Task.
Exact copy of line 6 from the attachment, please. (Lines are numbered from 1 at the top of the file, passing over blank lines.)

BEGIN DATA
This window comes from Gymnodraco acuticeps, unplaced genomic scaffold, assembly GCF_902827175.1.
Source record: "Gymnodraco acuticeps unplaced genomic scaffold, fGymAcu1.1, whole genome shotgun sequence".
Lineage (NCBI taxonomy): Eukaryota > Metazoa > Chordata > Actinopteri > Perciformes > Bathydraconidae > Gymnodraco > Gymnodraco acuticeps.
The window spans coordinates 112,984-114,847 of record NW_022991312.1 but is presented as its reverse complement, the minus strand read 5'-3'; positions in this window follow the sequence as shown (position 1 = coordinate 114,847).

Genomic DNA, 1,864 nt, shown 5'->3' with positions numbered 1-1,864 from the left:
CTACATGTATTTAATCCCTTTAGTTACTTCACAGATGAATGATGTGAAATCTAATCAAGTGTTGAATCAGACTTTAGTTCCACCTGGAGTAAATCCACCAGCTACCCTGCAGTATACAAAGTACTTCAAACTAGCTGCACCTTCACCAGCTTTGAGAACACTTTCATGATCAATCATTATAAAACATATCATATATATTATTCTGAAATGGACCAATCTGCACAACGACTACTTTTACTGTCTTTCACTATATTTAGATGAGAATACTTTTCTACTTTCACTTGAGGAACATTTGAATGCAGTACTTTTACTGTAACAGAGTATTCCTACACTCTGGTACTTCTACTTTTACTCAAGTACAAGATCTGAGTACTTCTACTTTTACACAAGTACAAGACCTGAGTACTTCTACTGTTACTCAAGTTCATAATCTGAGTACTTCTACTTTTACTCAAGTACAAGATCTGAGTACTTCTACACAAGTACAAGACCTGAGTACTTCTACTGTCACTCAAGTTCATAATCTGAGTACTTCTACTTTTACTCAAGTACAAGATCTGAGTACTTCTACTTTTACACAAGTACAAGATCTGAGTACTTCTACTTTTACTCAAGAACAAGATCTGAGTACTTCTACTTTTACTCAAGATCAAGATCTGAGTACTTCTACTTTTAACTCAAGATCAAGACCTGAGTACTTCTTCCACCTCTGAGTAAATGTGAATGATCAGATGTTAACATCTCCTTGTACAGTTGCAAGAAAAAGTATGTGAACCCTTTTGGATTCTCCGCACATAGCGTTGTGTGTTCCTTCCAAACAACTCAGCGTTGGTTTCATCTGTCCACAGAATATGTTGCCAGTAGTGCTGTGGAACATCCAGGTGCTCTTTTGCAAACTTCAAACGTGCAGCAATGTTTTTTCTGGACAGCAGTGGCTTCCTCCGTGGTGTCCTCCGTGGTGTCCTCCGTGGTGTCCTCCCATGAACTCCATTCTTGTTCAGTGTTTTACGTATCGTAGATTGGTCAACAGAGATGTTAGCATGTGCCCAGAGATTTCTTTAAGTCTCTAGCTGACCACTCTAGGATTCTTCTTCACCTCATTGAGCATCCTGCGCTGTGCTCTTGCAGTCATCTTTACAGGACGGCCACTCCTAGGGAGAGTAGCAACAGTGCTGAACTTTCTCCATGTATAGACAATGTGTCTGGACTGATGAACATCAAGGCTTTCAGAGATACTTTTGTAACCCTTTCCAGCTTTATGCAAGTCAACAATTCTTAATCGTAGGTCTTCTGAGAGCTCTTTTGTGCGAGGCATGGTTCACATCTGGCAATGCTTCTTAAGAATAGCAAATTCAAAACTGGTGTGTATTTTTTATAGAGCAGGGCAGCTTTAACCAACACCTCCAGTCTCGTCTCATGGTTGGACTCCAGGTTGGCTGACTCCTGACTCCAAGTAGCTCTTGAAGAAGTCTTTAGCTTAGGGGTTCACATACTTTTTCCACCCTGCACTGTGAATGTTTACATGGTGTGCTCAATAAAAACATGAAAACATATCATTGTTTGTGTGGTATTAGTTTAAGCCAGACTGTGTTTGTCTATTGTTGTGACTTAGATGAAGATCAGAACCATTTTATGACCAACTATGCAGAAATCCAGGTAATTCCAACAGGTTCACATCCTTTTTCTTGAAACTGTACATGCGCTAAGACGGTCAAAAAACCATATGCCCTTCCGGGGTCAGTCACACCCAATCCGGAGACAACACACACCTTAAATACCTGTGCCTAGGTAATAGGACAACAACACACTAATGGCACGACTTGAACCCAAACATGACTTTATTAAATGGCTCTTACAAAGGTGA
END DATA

CTACATGTATTTAATCCCTTTAGTTACTTCACAGATGAATGATGTGAAATCTAATCAAGTGTTGAATCAGACTTTAGTTCCACCTGGAGTAAATCCACCAGCTACCCTGCAGTATACAAAGTACTTCAAACTAGCTGCACCTTCACCAGCTTTGAGAACACTTTCATGATCAATCATTATAAAACATATCATATATATTATTCTGAAATGGACCAATCTGCACAACGACTACTTTTACTGTCTTTCACTATATTTAGATGAGAATACTTTTCTACTTTCACTTGAGGAACATTTGAATGCAGTACTTTTACTGTAACAGAGTATTCCTACACTCTGGTACTTCTACTTTTACTCAAGTACAAGATCTGAGTACTTCTACTTTTACACAAGTACAAGACCTGAGTACTTCTACTGTTACTCAAGTTCATAATCTGAGTACTTCTACTTTTACTCAAGTACAAGATCTGAGTACTTCTACACAAGTACAAGACCTGAGTACTTCTACTGTCACTCAAGTTCATAATCTGAGTACTTCTACTTTTACTCAAGTACAAGATCTGAGTACTTCTACTTTTACACAAGTACAAGATCTGAGTACTTCTACTTTTACTCAAGAACAAGATCTGAGTACTTCTACTTTTACTCAAGATCAAGATCTGAGTACTTCTACTTTTAACTCAAGATCAAGACCTGAGTACTTCTTCCACCTCTGAGTAAATGTGAATGATCAGATGTTAACATCTCCTTGTACAGTTGCAAGAAAAAGTATGTGAACCCTTTTGGATTCTCCGCACATAGCGTTGTGTGTTCCTTCCAAACAACTCAGCGTTGGTTTCATCTGTCCACAGAATATGTTGCCAGTAGTGCTGTGGAACATCCAGGTGCTCTTTTGCAAACTTCAAACGTGCAGCAATGTTTTTTCTGGACAGCAGTGGCTTCCTCCGTGGTGTCCTCCGTGGTGTCCTCCGTGGTGTCCTCCCATGAACTCCATTCTTGTTCAGTGTTTTACGTATCGTAGATTGGTCAACAGAGATGTTAGCATGTGCCCAGAGATTTCTTTAAGTCTCTAGCTGACCACTCTAGGATTCTTCTTCACCTCATTGAGCATCCTGCGCTGTGCTCTTGCAGTCATCTTTACAGGACGGCCACTCCTAGGGAGAGTAGCAACAGTGCTGAACTTTCTCCATGTATAGACAATGTGTCTGGACTGATGAACATCAAGGCTTTCAGAGATACTTTTGTAACCCTTTCCAGCTTTATGCAAGTCAACAATTCTTAATCGTAGGTCTTCTGAGAGCTCTTTTGTGCGAGGCATGGTTCACATCTGGCAATGCTTCTTAAGAATAGCAAATTCAAAACTGGTGTGTATTTTTTATAGAGCAGGGCAGCTTTAACCAACACCTCCAGTCTCGTCTCATGGTTGGACTCCAGGTTGGCTGACTCCTGACTCCAAGTAGCTCTTGAAGAAGTCTTTAGCTTAGGGGTTCACATACTTTTTCCACCCTGCACTGTGAATGTTTACATGGTGTGCTCAATAAAAACATGAAAACATATCATTGTTTGTGTGGTATTAGTTTAAGCCAGACTGTGTTTGTCTATTGTTGTGACTTAGATGAAGATCAGAACCATTTTATGACCAACTATGCAGAAATCCAGGTAATTCCAACAGGTTCACATCCTTTTTCTTGAAACTGTACATGCGCTAAGACGGTCAAAAAACCATATGCCCTTCCGGGGTCAGTCACACCCAATCCGGAGACAACACACACCTTAAATACCTGTGCCTAGGTAATAGGACAACAACACACTAATGGCACGACTTGAACCCAAACATGACTTTATTAAATGGCTCTTACAAAGGTGA